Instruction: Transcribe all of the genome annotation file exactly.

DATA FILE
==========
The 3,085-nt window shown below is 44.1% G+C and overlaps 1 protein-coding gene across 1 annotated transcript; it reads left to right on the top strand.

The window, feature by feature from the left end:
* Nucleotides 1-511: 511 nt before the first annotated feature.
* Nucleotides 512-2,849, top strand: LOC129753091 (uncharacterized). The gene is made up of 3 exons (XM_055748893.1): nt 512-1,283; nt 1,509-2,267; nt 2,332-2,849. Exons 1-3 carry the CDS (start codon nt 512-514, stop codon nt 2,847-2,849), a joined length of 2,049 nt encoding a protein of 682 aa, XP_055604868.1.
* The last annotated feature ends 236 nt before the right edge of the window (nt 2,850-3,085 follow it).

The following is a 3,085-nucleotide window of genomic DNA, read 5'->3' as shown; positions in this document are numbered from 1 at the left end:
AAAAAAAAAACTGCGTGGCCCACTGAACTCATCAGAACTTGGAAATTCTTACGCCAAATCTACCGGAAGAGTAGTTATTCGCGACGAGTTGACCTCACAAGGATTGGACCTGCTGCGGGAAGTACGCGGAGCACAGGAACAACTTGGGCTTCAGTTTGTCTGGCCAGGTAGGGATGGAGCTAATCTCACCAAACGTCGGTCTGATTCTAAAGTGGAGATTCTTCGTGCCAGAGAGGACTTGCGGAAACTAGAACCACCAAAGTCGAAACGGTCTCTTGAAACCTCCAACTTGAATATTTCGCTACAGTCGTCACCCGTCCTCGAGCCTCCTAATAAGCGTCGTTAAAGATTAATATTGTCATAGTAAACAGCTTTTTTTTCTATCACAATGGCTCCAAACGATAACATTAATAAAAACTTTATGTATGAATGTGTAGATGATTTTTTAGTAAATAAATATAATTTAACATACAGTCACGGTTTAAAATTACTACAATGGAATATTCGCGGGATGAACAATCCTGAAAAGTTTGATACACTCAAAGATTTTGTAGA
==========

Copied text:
The 3,085-nt window shown below is 44.1% G+C and overlaps 1 protein-coding gene across 1 annotated transcript; it reads left to right on the top strand.

The window, feature by feature from the left end:
* Nucleotides 1-511: 511 nt before the first annotated feature.
* Nucleotides 512-2,849, top strand: LOC129753091 (uncharacterized). The gene is made up of 3 exons (XM_055748893.1): nt 512-1,283; nt 1,509-2,267; nt 2,332-2,849. Exons 1-3 carry the CDS (start codon nt 512-514, stop codon nt 2,847-2,849), a joined length of 2,049 nt encoding a protein of 682 aa, XP_055604868.1.
* The last annotated feature ends 236 nt before the right edge of the window (nt 2,850-3,085 follow it).

The following is a 3,085-nucleotide window of genomic DNA, read 5'->3' as shown; positions in this document are numbered from 1 at the left end:
AAAAAAAAAACTGCGTGGCCCACTGAACTCATCAGAACTTGGAAATTCTTACGCCAAATCTACCGGAAGAGTAGTTATTCGCGACGAGTTGACCTCACAAGGATTGGACCTGCTGCGGGAAGTACGCGGAGCACAGGAACAACTTGGGCTTCAGTTTGTCTGGCCAGGTAGGGATGGAGCTAATCTCACCAAACGTCGGTCTGATTCTAAAGTGGAGATTCTTCGTGCCAGAGAGGACTTGCGGAAACTAGAACCACCAAAGTCGAAACGGTCTCTTGAAACCTCCAACTTGAATATTTCGCTACAGTCGTCACCCGTCCTCGAGCCTCCTAATAAGCGTCGTTAAAGATTAATATTGTCATAGTAAACAGCTTTTTTTTCTATCACAATGGCTCCAAACGATAACATTAATAAAAACTTTATGTATGAATGTGTAGATGATTTTTTAGTAAATAAATATAATTTAACATACAGTCACGGTTTAAAATTACTACAATGGAATATTCGCGGGATGAACAATCCTGAAAAGTTTGATACACTCAAAGATTTTGTAGA